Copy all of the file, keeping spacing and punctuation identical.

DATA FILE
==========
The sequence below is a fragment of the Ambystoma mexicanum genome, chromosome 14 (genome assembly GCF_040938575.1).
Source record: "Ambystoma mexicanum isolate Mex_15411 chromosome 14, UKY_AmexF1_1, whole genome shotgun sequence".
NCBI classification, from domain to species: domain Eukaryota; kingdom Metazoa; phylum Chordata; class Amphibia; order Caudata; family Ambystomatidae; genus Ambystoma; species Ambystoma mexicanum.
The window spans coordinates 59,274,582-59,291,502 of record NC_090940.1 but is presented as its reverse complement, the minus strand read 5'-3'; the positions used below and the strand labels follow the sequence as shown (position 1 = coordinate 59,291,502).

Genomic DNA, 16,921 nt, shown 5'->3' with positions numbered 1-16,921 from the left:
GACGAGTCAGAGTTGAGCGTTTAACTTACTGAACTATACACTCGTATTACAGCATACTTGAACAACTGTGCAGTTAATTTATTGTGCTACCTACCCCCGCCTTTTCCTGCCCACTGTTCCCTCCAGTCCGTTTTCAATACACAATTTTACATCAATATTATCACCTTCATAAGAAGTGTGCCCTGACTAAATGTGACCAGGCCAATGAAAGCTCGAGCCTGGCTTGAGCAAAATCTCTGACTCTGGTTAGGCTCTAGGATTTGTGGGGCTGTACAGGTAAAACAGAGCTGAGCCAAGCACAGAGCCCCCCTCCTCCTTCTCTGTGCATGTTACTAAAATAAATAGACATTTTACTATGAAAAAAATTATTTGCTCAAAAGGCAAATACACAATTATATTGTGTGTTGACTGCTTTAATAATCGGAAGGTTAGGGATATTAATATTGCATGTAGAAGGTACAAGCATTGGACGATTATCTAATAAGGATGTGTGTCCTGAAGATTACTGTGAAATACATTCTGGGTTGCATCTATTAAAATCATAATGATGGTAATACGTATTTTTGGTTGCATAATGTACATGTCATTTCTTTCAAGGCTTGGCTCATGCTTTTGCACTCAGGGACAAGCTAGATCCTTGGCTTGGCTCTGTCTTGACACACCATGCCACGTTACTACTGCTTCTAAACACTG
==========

The sequence below is a fragment of the Ambystoma mexicanum genome, chromosome 14 (genome assembly GCF_040938575.1).
Source record: "Ambystoma mexicanum isolate Mex_15411 chromosome 14, UKY_AmexF1_1, whole genome shotgun sequence".
NCBI classification, from domain to species: domain Eukaryota; kingdom Metazoa; phylum Chordata; class Amphibia; order Caudata; family Ambystomatidae; genus Ambystoma; species Ambystoma mexicanum.
The window spans coordinates 59,274,582-59,291,502 of record NC_090940.1 but is presented as its reverse complement, the minus strand read 5'-3'; the positions used below and the strand labels follow the sequence as shown (position 1 = coordinate 59,291,502).

Genomic DNA, 16,921 nt, shown 5'->3' with positions numbered 1-16,921 from the left:
GACGAGTCAGAGTTGAGCGTTTAACTTACTGAACTATACACTCGTATTACAGCATACTTGAACAACTGTGCAGTTAATTTATTGTGCTACCTACCCCCGCCTTTTCCTGCCCACTGTTCCCTCCAGTCCGTTTTCAATACACAATTTTACATCAATATTATCACCTTCATAAGAAGTGTGCCCTGACTAAATGTGACCAGGCCAATGAAAGCTCGAGCCTGGCTTGAGCAAAATCTCTGACTCTGGTTAGGCTCTAGGATTTGTGGGGCTGTACAGGTAAAACAGAGCTGAGCCAAGCACAGAGCCCCCCTCCTCCTTCTCTGTGCATGTTACTAAAATAAATAGACATTTTACTATGAAAAAAATTATTTGCTCAAAAGGCAAATACACAATTATATTGTGTGTTGACTGCTTTAATAATCGGAAGGTTAGGGATATTAATATTGCATGTAGAAGGTACAAGCATTGGACGATTATCTAATAAGGATGTGTGTCCTGAAGATTACTGTGAAATACATTCTGGGTTGCATCTATTAAAATCATAATGATGGTAATACGTATTTTTGGTTGCATAATGTACATGTCATTTCTTTCAAGGCTTGGCTCATGCTTTTGCACTCAGGGACAAGCTAGATCCTTGGCTTGGCTCTGTCTTGACACACCATGCCACGTTACTACTGCTTCTAAACACTG